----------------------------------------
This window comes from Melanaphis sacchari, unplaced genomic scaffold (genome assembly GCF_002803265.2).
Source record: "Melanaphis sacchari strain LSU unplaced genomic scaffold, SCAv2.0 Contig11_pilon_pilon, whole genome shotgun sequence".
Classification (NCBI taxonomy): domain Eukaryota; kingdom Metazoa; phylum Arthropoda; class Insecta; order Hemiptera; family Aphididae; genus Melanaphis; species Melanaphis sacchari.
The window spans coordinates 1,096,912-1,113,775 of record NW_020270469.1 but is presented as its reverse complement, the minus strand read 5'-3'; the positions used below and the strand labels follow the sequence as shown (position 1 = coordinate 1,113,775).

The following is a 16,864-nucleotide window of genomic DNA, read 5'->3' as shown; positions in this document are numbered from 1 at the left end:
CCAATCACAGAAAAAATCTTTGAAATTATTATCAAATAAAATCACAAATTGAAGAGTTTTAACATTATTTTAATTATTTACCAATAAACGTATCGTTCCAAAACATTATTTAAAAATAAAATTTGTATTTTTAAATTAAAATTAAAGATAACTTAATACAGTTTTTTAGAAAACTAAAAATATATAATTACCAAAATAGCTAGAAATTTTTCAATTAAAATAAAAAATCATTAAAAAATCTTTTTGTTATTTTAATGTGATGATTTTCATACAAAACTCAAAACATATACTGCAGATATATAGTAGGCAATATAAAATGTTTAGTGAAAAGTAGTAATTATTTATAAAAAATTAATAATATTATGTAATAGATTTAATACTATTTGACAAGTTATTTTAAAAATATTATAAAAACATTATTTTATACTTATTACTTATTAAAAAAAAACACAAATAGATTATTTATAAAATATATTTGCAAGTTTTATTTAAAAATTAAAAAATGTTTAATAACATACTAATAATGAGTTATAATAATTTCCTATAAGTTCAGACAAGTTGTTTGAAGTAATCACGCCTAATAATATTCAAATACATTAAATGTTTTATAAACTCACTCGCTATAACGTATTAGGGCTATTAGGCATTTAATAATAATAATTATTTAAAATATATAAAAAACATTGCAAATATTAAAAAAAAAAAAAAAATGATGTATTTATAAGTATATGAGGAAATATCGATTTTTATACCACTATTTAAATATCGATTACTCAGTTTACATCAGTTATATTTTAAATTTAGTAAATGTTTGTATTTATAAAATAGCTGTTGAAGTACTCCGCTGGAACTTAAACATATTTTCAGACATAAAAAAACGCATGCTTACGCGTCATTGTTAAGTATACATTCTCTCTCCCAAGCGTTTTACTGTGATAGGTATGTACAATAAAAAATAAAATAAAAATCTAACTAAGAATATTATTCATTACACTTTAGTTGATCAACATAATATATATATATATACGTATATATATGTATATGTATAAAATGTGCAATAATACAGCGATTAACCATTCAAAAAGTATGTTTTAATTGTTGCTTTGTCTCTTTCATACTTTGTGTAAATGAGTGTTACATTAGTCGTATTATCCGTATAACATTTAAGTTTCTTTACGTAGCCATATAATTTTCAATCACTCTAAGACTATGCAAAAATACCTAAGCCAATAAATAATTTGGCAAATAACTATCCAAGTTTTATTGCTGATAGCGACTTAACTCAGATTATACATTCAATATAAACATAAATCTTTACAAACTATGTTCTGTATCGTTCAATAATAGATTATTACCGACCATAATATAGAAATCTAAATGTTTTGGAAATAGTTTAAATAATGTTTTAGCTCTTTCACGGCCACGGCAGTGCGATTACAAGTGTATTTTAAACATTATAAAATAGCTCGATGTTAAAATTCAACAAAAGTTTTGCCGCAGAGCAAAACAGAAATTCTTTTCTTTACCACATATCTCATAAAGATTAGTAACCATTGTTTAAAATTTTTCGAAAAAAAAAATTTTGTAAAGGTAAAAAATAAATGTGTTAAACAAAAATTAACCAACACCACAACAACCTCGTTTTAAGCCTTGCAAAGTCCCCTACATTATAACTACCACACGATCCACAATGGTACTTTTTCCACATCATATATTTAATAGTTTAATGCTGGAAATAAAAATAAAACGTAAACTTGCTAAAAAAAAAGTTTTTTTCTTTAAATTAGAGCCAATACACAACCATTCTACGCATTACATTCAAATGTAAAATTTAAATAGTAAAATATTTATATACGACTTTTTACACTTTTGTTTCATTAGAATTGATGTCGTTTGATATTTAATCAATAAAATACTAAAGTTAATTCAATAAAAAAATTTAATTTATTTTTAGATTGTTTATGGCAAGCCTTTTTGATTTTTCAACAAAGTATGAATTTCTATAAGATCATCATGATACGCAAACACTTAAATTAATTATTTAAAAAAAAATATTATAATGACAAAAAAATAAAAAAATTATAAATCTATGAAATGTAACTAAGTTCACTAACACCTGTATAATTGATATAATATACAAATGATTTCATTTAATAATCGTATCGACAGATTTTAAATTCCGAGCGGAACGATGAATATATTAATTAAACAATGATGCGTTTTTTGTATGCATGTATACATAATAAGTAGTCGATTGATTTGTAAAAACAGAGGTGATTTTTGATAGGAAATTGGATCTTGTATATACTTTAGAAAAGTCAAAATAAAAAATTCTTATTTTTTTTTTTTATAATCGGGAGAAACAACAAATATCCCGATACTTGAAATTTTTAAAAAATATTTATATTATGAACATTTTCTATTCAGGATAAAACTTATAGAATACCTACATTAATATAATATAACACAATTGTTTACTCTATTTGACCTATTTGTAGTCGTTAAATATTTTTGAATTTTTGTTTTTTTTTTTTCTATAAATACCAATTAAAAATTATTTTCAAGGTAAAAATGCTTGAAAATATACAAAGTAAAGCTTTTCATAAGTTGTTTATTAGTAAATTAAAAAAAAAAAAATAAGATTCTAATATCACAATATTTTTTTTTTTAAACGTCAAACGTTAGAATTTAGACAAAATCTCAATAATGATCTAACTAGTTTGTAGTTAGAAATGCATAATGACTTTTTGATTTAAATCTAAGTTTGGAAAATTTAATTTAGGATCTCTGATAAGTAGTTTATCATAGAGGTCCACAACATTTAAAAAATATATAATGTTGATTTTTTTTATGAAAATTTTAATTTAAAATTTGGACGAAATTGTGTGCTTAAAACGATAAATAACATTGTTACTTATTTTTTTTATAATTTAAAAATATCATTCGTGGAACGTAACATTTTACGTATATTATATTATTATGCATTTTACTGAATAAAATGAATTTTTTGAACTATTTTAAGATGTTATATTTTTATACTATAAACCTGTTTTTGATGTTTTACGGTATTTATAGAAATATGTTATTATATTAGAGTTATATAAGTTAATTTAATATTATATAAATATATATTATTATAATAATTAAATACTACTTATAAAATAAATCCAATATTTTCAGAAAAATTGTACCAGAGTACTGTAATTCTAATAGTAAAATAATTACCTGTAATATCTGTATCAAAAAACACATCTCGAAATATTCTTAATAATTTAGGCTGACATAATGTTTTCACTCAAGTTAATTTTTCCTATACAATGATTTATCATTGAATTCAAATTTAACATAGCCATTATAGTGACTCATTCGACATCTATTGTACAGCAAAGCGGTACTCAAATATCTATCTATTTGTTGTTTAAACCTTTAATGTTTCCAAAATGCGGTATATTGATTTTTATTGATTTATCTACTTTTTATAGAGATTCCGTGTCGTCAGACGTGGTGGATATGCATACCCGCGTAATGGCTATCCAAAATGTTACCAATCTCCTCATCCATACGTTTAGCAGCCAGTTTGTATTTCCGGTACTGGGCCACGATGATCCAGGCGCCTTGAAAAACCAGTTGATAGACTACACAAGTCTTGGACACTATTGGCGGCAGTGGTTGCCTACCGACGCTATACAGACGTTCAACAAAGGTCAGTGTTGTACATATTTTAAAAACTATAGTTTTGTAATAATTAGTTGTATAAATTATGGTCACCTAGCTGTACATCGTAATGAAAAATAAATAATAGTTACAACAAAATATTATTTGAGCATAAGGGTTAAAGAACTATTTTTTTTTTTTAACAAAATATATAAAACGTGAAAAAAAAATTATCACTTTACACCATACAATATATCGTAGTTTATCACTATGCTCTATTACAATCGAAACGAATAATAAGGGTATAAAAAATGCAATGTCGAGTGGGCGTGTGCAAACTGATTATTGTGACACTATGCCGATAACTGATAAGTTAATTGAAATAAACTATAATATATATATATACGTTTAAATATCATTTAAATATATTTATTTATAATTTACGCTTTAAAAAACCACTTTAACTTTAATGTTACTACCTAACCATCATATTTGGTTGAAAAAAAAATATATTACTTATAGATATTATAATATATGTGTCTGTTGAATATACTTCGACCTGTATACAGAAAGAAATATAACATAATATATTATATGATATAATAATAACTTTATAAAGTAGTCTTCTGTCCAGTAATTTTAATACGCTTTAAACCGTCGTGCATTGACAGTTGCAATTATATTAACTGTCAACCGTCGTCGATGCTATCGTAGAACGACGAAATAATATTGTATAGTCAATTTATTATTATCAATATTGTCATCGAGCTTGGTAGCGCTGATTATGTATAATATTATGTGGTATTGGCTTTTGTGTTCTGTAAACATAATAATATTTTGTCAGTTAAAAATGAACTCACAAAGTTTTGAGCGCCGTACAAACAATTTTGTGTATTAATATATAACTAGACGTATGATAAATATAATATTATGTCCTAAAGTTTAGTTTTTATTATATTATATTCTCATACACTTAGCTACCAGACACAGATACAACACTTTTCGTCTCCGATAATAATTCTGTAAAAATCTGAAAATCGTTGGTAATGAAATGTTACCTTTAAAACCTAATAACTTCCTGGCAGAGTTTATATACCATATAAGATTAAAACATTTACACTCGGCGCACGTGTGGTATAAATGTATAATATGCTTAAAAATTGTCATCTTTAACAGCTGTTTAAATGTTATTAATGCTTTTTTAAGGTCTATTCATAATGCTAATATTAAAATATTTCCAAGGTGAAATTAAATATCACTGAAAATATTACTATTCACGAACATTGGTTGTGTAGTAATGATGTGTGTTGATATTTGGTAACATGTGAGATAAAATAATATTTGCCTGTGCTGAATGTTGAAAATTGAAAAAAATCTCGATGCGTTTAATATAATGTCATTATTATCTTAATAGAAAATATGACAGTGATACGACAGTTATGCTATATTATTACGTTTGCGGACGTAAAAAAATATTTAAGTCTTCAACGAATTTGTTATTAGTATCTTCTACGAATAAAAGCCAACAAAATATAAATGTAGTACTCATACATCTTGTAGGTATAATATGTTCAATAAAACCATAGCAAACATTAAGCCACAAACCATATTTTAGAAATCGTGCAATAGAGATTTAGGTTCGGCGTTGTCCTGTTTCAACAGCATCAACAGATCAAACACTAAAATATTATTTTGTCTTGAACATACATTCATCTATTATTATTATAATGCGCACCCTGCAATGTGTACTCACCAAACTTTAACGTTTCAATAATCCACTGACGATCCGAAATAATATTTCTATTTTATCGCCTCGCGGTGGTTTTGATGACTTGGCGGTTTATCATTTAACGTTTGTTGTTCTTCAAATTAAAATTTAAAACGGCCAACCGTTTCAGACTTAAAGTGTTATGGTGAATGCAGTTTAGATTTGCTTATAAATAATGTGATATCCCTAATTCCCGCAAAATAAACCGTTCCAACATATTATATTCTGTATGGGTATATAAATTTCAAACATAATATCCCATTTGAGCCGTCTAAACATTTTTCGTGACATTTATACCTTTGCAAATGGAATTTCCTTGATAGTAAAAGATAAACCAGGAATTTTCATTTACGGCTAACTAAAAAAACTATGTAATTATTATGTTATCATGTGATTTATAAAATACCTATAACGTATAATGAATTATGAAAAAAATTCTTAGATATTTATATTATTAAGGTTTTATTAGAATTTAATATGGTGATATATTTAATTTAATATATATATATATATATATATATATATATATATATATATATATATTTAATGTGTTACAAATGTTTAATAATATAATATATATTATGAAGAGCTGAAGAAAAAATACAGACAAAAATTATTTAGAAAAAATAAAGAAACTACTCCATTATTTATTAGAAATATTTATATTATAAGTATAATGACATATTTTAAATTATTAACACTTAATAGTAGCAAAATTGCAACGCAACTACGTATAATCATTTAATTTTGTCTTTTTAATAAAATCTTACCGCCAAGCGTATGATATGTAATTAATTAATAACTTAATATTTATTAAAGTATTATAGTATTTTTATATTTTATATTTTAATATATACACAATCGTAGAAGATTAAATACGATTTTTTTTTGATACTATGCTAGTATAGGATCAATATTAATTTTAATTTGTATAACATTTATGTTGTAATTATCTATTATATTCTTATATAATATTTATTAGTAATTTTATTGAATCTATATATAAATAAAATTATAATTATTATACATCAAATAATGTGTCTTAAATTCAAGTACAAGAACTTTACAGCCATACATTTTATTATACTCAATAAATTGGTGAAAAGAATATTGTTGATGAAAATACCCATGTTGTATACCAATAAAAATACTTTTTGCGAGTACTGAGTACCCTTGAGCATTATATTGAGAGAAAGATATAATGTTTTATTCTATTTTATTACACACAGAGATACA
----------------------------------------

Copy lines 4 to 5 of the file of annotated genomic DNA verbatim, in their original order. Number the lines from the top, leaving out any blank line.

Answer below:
The window spans coordinates 1,096,912-1,113,775 of record NW_020270469.1 but is presented as its reverse complement, the minus strand read 5'-3'; the positions used below and the strand labels follow the sequence as shown (position 1 = coordinate 1,113,775).

The following is a 16,864-nucleotide window of genomic DNA, read 5'->3' as shown; positions in this document are numbered from 1 at the left end: